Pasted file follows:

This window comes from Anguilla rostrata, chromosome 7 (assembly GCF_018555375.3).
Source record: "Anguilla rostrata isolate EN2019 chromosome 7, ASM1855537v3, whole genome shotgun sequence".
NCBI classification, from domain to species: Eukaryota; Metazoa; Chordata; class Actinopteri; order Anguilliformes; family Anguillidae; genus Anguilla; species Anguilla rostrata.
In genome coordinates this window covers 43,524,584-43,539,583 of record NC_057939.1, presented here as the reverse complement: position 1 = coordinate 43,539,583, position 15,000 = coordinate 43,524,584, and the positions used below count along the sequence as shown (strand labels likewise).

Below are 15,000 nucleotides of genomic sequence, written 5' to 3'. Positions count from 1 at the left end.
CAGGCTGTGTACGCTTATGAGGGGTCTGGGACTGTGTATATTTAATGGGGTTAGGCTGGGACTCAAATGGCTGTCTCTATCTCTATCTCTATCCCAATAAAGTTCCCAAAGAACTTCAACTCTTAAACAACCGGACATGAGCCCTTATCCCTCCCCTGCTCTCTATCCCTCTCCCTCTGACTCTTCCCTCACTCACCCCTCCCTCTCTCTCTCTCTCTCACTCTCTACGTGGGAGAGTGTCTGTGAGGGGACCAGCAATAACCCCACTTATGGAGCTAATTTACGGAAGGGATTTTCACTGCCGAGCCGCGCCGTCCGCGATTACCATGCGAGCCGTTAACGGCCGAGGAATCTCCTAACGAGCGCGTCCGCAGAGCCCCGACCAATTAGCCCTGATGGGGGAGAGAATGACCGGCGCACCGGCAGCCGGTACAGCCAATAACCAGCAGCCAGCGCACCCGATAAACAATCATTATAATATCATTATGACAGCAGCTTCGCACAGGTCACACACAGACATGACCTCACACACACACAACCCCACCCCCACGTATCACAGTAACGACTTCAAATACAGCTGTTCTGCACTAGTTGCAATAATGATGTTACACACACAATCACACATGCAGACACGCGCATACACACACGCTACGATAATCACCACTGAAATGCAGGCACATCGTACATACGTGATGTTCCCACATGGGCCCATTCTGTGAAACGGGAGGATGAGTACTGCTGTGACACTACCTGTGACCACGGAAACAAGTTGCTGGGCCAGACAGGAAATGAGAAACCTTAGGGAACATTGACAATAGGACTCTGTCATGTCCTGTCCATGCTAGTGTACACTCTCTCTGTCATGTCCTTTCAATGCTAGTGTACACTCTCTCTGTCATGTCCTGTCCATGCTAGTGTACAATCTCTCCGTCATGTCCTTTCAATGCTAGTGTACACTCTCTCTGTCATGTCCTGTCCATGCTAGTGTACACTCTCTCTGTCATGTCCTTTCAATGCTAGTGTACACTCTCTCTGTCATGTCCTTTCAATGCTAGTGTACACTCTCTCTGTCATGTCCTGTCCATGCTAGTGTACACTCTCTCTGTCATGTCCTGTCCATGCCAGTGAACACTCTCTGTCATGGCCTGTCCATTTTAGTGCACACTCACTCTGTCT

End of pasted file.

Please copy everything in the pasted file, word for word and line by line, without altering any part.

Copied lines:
This window comes from Anguilla rostrata, chromosome 7 (assembly GCF_018555375.3).
Source record: "Anguilla rostrata isolate EN2019 chromosome 7, ASM1855537v3, whole genome shotgun sequence".
NCBI classification, from domain to species: Eukaryota; Metazoa; Chordata; class Actinopteri; order Anguilliformes; family Anguillidae; genus Anguilla; species Anguilla rostrata.
In genome coordinates this window covers 43,524,584-43,539,583 of record NC_057939.1, presented here as the reverse complement: position 1 = coordinate 43,539,583, position 15,000 = coordinate 43,524,584, and the positions used below count along the sequence as shown (strand labels likewise).

Below are 15,000 nucleotides of genomic sequence, written 5' to 3'. Positions count from 1 at the left end.
CAGGCTGTGTACGCTTATGAGGGGTCTGGGACTGTGTATATTTAATGGGGTTAGGCTGGGACTCAAATGGCTGTCTCTATCTCTATCTCTATCCCAATAAAGTTCCCAAAGAACTTCAACTCTTAAACAACCGGACATGAGCCCTTATCCCTCCCCTGCTCTCTATCCCTCTCCCTCTGACTCTTCCCTCACTCACCCCTCCCTCTCTCTCTCTCTCTCACTCTCTACGTGGGAGAGTGTCTGTGAGGGGACCAGCAATAACCCCACTTATGGAGCTAATTTACGGAAGGGATTTTCACTGCCGAGCCGCGCCGTCCGCGATTACCATGCGAGCCGTTAACGGCCGAGGAATCTCCTAACGAGCGCGTCCGCAGAGCCCCGACCAATTAGCCCTGATGGGGGAGAGAATGACCGGCGCACCGGCAGCCGGTACAGCCAATAACCAGCAGCCAGCGCACCCGATAAACAATCATTATAATATCATTATGACAGCAGCTTCGCACAGGTCACACACAGACATGACCTCACACACACACAACCCCACCCCCACGTATCACAGTAACGACTTCAAATACAGCTGTTCTGCACTAGTTGCAATAATGATGTTACACACACAATCACACATGCAGACACGCGCATACACACACGCTACGATAATCACCACTGAAATGCAGGCACATCGTACATACGTGATGTTCCCACATGGGCCCATTCTGTGAAACGGGAGGATGAGTACTGCTGTGACACTACCTGTGACCACGGAAACAAGTTGCTGGGCCAGACAGGAAATGAGAAACCTTAGGGAACATTGACAATAGGACTCTGTCATGTCCTGTCCATGCTAGTGTACACTCTCTCTGTCATGTCCTTTCAATGCTAGTGTACACTCTCTCTGTCATGTCCTGTCCATGCTAGTGTACAATCTCTCCGTCATGTCCTTTCAATGCTAGTGTACACTCTCTCTGTCATGTCCTGTCCATGCTAGTGTACACTCTCTCTGTCATGTCCTTTCAATGCTAGTGTACACTCTCTCTGTCATGTCCTTTCAATGCTAGTGTACACTCTCTCTGTCATGTCCTGTCCATGCTAGTGTACACTCTCTCTGTCATGTCCTGTCCATGCCAGTGAACACTCTCTGTCATGGCCTGTCCATTTTAGTGCACACTCACTCTGTCT